The Internet Theater Magazine of Reviews, Features, Annotated Listings


SEARCH CurtainUp



Etcetera and
Short Term Listings



LA/San Diego






Free Updates
NYC Weather
A CurtainUp Review

M. Butterfly
By Jana J. Monji

Alec Mapa and Arye Gross
Alec Mapa and Arye Gross
On Broadway in 1988, an extraordinary espionage story opened up at the Eugene O'Neill Theatre. David Henry Hwang, inspired by an odd little news item, wrote a play about Western imperialism and Eastern duplicity that would win him a Tony award. M. Butterfly was about a minor French diplomat who had a long affair with a Chinese Peking Opera star who just happened to be a man—something the French man claimed not to know. This month, in an East West Players production at the David Henry Hwang Theatre, under the mischievous direction of Chay Yew, Alec Mapa, reclaims the title role that he took over for B.D. Wong on Broadway and played in the national tour.

Mapa doesn't look like a James Bond girl. He has the broad shoulders and thick somewhat muscular arms of a man. His Song Liling appears almost matronly. But in Los Angeles County where a certain married 50-year-old Chinese-born socialite was arrested last year as a double spy and was accused of having long-term affairs with two very un-Bondish FBI agents, we know that real spies look more like your average person than Hollywood stars.

Arye Gross is effective as the socially inept diplomat, Rene Gallimard, who marries a hilariously sexually inhibited older woman (Shannon Holt as Helga) as a quick step up the ladder via her father's connections. As he cruelly plays the cad with Song Liling, Gross convincingly becomes a braggart, swelled with pride. Though Gross is taller than Mapa Holt's Helga towers over Gross in her heels so that she seems gawky while Mapa's Song is always sublimely graceful. Even at Gallimard's most arrogant moments, Gross plays him as neither suave nor particularly sexy. With a receding hairline and glasses, his Gallimard is an everyman.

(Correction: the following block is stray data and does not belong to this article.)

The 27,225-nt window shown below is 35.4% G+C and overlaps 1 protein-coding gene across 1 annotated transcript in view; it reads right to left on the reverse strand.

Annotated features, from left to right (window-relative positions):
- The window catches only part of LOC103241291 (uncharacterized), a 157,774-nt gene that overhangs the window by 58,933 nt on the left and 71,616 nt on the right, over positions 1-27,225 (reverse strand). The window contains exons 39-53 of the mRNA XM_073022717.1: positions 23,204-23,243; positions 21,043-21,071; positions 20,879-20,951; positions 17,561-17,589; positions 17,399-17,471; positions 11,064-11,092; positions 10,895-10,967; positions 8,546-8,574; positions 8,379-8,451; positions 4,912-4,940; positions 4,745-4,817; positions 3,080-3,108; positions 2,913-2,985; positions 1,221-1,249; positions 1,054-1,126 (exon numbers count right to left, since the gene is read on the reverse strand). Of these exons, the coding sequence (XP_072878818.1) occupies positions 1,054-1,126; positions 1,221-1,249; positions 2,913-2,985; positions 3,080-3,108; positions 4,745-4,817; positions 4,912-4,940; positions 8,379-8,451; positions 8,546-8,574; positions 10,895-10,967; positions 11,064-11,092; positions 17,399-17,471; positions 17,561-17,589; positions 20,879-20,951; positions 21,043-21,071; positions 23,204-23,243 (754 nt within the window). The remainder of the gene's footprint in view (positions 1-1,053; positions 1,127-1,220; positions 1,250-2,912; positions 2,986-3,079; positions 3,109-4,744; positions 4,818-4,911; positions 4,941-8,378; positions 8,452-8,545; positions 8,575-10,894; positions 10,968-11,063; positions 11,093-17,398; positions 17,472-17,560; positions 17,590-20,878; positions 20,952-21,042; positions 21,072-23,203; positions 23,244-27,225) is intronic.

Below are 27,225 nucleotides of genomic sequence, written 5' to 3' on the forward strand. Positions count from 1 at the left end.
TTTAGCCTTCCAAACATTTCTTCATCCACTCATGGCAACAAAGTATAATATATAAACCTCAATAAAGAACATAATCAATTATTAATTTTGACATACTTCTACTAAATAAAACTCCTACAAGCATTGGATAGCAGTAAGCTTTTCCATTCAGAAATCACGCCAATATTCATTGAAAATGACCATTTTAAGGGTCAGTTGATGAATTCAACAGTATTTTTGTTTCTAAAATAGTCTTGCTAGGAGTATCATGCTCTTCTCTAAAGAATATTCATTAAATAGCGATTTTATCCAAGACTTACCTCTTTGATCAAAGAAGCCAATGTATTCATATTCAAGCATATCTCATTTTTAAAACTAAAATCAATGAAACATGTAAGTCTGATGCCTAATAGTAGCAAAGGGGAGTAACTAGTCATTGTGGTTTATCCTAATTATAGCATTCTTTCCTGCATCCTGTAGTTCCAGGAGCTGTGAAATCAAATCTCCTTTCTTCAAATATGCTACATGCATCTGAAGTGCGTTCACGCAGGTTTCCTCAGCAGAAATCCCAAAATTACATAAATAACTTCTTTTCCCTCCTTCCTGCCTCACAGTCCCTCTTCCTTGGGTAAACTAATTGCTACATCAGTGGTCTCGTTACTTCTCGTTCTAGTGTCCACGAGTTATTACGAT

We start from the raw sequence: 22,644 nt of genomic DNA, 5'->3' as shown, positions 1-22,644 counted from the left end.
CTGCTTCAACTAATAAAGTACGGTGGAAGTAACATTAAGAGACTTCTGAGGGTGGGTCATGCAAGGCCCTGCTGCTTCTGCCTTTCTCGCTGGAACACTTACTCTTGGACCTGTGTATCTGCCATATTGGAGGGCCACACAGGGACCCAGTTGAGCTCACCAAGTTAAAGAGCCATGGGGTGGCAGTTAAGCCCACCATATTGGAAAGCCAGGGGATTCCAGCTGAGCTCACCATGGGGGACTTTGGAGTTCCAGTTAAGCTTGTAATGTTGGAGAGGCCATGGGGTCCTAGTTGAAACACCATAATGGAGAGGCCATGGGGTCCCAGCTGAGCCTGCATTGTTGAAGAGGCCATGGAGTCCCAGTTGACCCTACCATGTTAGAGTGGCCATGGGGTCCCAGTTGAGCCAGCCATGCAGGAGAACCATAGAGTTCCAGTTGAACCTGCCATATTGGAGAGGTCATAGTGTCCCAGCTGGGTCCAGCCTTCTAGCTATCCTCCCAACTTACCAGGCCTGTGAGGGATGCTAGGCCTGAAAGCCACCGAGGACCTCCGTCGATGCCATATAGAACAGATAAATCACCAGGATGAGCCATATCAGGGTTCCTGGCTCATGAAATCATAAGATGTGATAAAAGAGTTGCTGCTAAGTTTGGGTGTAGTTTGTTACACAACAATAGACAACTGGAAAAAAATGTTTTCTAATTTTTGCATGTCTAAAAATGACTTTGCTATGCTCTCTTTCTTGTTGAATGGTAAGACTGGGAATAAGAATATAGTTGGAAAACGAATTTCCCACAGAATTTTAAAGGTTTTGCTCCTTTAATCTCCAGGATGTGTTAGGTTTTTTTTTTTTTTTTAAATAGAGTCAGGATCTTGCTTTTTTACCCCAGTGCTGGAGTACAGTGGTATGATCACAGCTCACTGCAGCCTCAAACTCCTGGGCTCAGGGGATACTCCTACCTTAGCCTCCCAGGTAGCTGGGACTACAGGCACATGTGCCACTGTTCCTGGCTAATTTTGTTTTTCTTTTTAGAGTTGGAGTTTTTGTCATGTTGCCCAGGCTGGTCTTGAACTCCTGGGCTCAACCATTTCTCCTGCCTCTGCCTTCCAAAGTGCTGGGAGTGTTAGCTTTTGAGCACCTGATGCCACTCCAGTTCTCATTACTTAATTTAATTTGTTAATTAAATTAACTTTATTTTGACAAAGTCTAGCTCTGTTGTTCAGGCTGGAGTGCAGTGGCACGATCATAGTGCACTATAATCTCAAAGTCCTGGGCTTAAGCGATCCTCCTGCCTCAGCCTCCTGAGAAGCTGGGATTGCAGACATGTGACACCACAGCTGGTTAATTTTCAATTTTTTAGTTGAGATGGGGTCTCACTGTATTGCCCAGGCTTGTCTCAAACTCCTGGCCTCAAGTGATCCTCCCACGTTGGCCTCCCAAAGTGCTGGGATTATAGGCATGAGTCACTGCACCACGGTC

Mapa's Song Liling is slyly coquettish. He navigates the perils of a kimono as well as stiletto heels with grace. The geisha wig he wears when he dresses up as Madame Butterfly is a hideous Western idea of Japanese hairstyles, bringing a distinctly critical edge to Gallimard's affection for the get-up. In a stylish black suit, the unmasked Song is superficial and cocky man.

Yevgenia Nayberg's two-tiered set, unlike the London production or the U.S. road show, is unrelentingly dingy and depressing. The hues are soft and somber. The vibrantly colored costu mes make the division between Gallimard's prison reality and his memories more striking.

Outside of Gross's Gallimard and Mapa's Song, Chay Yew's touch edges toward slapstick. This softens the emotional brutality and adds to the leering nightmarish feeling of this production.

With a real Chinese spy drama making its way through Los Angeles federal courts, Hwang's play has a sudden timeliness. Until the real-life drama plays out, it's hard to decipher what added significance, if any, this play will have in the future beyond its witty commentary on West meeting East.

Playwright: David Henry Hwang
Director: Chay Yew
Cast: Arye Gross (Rene Gallimard), Matthew Henerson (Toulon, Judge), Shannon Holt (Helga), Emily Kuroda (Comrade Chin, Suzuki, Shu Fang), Alec Mapa (Song Liling), Jennifer Rau (Renee, Pin-up Girl), Erik Sorensen (Marc, Consul Sharpless).
Set and Costume Design: Yevgenia Nayberg
Sound Design: John Zalewski
Running time: 2 hours 20 minutes with one 15-minute intermission
Running dates: June 9-July 18, 2004
M. Butterfly, David Henry Hwang Theater at the Union Center for the Arts, 120 Judge John Aiso St., Los Angeles (Little Tokyo). Thursdays-Saturdays, 8 p.m.; Saturdays and Sundays, 2 p.m. $38. (213) 625-7000 x 20.
Reviewed by Jana J. Monji on June 19, 2004.
Tales From Shakespeare
Retold by Tina Packer of Shakespeare & Co. >Click image to buy.
Our Review

Mendes at the Donmar
Our Review

At This Theater Cover
At This Theater

Leonard Maltin's 2003 Movie and Video Guide
Leonard Maltin's 2003 Movie and Video Guide

Ridiculous! The Theatrical Life and Times of Charles Ludlam
Ridiculous!The Theatrical Life & Times of Charles Ludlam

metaphors dictionary cover
6, 500 Comparative Phrases including 800 Shakespearean Metaphors by CurtainUp's editor.
Click image to buy.
Go here for details and larger image.

The Broadway Theatre Archive


©Copyright 2004, Elyse Sommer, CurtainUp.
Information from this site may not be reproduced in print or online without specific permission from